Google reveals how reviews are analyzed on Maps


Google has explained exactly how reviews are moderated on its Maps service in a detailed blog post, noting that much of the “work to prevent inappropriate content is done behind the scenes.” The blog post explains exactly what happens when a user posts a review of a business like a restaurant or local store on Maps. He has outlined the measures that are taken to ensure that false and abusive reviews are not published. In the past, Google has also explained how recommendations work on youtube.

The post has been written by Ian Leader, Group Product Manager, User Generated Content at Google. “Once a policy is written, it becomes training material, both for our operators and machine learning algorithms, to help our teams detect content that violates the policy and ultimately maintain Google reviews. helpful and authentic,” Leader wrote.

According to the company, the moment a review is written and published, it is sent to the company’s “moderation system” to ensure there is no policy violation. Google relies on both machine learning-based systems and human reviewers to handle the volume of reviews it receives.

Automated systems are “the first line of defense because they are good at identifying patterns,” the blog post explains. These systems look for signs to indicate false, fraudulent content and remove it even before it is published. Signs automated systems look for include whether the content contains anything offensive or off-topic, and whether the Google account posting it has a history of suspicious behavior in the past.

They also look at the place the review is posted about. Leader explains that this is important, because if there has been an “abundance of reviews in a short period of time,” this could indicate that fake reviews are being posted. Another scenario is if the place in question has drawn attention in the news or on social media, which could also encourage people to “leave scam reviews.”

However, training machines also requires maintaining a delicate balance. An example given is the use of the term gay, which is derogatory in nature and is not allowed in Google reviews. But Leader explains that if Google teaches its “machine learning models that are only used in hate speech, we could mistakenly remove reviews that promote a gay business owner or LGBTQ+ safe space.”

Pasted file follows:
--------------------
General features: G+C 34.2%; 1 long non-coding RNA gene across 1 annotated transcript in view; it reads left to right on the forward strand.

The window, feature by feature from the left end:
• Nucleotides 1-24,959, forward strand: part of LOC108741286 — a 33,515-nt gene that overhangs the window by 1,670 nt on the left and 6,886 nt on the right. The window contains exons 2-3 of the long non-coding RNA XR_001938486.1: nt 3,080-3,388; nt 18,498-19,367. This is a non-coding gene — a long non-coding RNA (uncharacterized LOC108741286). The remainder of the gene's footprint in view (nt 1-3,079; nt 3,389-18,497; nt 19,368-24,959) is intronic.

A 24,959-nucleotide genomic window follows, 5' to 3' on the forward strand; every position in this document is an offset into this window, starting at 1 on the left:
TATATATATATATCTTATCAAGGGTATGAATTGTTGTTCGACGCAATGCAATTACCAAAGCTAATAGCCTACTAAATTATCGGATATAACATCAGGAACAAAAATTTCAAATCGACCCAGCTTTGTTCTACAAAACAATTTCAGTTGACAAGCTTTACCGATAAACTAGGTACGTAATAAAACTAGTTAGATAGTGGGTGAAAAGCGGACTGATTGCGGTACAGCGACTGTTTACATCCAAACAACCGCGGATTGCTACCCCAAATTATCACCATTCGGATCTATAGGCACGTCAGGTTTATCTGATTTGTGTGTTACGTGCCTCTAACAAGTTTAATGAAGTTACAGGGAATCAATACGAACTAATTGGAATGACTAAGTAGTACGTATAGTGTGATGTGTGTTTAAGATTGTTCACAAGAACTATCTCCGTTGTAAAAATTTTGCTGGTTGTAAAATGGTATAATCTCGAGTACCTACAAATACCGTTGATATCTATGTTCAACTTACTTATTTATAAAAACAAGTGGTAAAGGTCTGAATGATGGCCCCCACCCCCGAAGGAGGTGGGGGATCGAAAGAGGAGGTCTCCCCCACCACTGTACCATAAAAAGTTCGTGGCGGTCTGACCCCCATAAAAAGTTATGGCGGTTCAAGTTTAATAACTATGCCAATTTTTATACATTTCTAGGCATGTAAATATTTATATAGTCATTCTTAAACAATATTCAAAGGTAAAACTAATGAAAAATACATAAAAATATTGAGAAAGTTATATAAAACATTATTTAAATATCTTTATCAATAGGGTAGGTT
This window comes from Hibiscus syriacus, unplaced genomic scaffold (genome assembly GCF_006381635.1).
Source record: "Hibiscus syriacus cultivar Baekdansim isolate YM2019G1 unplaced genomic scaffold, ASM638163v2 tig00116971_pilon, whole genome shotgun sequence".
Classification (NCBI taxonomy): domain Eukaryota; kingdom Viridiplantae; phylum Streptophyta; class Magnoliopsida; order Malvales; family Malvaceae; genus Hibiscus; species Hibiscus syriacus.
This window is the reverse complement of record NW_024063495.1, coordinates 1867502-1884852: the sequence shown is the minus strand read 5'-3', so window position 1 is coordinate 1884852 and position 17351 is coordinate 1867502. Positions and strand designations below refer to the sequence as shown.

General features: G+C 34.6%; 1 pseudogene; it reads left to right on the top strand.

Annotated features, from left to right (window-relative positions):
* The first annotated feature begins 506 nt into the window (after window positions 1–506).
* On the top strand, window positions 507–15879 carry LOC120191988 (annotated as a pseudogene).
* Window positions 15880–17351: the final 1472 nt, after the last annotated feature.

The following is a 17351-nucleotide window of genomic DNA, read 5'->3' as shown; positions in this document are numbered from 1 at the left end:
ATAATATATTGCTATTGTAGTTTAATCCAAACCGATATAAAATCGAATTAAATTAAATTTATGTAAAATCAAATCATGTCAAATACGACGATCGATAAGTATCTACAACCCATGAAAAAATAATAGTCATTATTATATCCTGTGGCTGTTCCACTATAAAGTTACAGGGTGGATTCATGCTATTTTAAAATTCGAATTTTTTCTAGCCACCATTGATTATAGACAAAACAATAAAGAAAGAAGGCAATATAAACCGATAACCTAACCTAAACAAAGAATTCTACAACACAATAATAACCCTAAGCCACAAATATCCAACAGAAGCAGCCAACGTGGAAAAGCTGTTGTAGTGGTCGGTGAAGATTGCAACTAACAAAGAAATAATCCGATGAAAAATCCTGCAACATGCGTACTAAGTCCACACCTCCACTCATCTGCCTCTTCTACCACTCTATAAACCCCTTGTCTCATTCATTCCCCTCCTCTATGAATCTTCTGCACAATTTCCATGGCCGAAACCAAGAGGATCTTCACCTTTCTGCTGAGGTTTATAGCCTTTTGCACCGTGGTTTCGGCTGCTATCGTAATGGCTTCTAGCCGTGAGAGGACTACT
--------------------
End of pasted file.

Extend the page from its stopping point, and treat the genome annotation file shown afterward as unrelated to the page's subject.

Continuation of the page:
That’s why Google has “human operators” who “regularly perform quality tests and complete additional training to remove bias from machine learning models.”

If the systems find no “policy violations”, the review is triggered within seconds. However, Google claims that even after the review is active, its systems “continue to analyze contributed content and observe questionable patterns.”

These “patterns can be anything from a group of people leaving reviews in the same Business Profiles group to a business or place receiving an unusually high number of 1- or 5-star reviews in a short period of time,” according to the blog.

The team also “works proactively to identify potential abuse risks, reducing the likelihood of successful abuse attacks.” Examples include if there is an upcoming event, such as an election. The company then implements “elevated protections” for venues associated with the event and other nearby businesses. Again, “it will monitor these places and businesses until the risk of abuse has subsided.”


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